These last notes came hardscrabble, fast and furious, like clambering up to the top of a small mountain. Eyes open now, I can see members of our circle blowing, bowing, gonging, chiming, as we try for the last few moments to embody the crowd of the faceless dead.

Plsek takes the center of the circle, and draws his arms down. Silence. For a second, it’s as if we have launched a huge invisible egg into the cosmos — we stand and watch it rise.

Then disheveled and somehow humble, like participants at a meditation retreat or a funeral, we mill about, touching each other’s instruments, The circle becomes fractal, like a coast full of inlets and crenellations,  finally dispersing completely as we cross over to those we’ve recognized on the far side.

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Monica Raymond won the Castillo Prize in political theater for her play The Owl Girl, which is about two families in an unnamed Middle Eastern country who both have keys to the same house. She was a Jerome Fellow for 2008-09 at the Playwrights’ Center in Minneapolis, among many other honors and awards. “Dreaming the World” was a prize-winner this fall in Caffeine Theater’s “Old Father William” Contest for poems influenced by Lewis Carroll.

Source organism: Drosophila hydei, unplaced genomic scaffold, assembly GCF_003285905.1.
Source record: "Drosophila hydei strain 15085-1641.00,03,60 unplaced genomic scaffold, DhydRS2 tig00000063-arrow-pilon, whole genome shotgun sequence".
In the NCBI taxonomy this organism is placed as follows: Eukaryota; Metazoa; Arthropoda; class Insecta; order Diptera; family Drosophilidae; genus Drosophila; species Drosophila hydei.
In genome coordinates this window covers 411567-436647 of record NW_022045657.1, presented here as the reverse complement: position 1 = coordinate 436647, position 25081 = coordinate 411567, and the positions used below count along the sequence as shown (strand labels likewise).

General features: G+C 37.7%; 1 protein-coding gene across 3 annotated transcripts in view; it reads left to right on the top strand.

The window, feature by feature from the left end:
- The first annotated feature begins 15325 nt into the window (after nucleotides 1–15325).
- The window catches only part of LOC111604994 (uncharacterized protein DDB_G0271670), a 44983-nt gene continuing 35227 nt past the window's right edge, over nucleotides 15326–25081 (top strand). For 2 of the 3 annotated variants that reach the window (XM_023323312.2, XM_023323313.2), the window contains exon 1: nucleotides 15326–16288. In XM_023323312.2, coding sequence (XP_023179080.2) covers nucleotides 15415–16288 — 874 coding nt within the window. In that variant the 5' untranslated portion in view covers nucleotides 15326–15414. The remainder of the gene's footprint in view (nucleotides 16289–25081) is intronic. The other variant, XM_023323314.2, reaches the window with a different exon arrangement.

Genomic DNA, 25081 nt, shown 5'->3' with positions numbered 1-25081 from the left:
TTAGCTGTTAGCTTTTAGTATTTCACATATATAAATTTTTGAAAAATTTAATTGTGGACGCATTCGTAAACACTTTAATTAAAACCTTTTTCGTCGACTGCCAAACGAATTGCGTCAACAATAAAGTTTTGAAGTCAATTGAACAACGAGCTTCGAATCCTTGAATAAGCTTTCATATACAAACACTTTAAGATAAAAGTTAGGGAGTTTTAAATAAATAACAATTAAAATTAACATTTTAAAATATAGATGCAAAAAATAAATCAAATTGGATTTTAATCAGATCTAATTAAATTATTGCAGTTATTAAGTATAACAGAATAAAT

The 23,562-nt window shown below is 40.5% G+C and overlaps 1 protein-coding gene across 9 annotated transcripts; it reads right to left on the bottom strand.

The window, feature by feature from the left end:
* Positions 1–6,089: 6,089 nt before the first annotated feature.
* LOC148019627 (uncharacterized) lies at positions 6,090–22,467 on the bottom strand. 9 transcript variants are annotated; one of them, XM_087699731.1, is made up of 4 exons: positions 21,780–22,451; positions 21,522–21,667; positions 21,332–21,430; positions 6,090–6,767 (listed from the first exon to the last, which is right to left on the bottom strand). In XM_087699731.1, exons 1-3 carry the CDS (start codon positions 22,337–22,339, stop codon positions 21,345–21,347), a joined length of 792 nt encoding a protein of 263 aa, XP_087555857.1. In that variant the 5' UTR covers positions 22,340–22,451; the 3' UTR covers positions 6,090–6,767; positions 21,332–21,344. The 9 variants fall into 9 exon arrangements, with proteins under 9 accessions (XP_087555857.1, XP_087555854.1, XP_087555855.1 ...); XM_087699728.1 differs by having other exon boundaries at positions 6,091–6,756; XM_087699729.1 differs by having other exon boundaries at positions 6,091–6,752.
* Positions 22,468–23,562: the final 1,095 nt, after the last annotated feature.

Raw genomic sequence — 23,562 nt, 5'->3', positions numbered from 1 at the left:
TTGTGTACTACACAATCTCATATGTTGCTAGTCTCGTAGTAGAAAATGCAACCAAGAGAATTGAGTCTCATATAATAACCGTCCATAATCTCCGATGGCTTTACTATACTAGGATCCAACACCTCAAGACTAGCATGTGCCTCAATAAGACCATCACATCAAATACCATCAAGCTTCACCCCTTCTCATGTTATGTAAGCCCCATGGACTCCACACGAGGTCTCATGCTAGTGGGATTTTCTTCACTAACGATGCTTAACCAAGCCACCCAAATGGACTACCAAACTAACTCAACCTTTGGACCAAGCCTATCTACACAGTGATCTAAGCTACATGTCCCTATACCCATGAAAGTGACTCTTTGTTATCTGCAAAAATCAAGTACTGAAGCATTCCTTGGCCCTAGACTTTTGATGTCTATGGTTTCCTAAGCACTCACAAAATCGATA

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Black skimmers

December 21, 2010 6 comments

by Steve Wing

Black skimmers by Steve Wing
Click on image to view a larger version.


Steve Wing (PBase gallery) is a visual artist and writer whose work reflects his appreciation for the extraordinary in ordinary days and places. He lives in Florida, where he takes dawn photos on his way to work in an academic institution. He’s a regular contributor to qarrtsiluni, as well as to BluePrintReview, where he has a bio page with links to some of his other publications.

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On the First Day of March Crows Begin To Search

December 20, 2010 5 comments

by Carol Berg

based on the painting of the same name by Kay Sage

In October our minds connect
to the name of shadow. Wingtip
to wingtip we fold the dusk
over the movement of the earth.
The stillness of man
made structures with their crevices

and hives of windows—our minds
quiet over all. How some of our eyes squint
against the receding wave of summer.
How some of our eyes close
against the deathblow of sunset.

In March our minds connect
to the name of light. Even our folded
feathers imply movement.
Our minds rustle over all
the earth’s small creakings. We begin our naming.
The names drop into greens that tighten.

Greens that deepen. The wind
has begun its relentless thinking.
Now the red veins in the small burrowed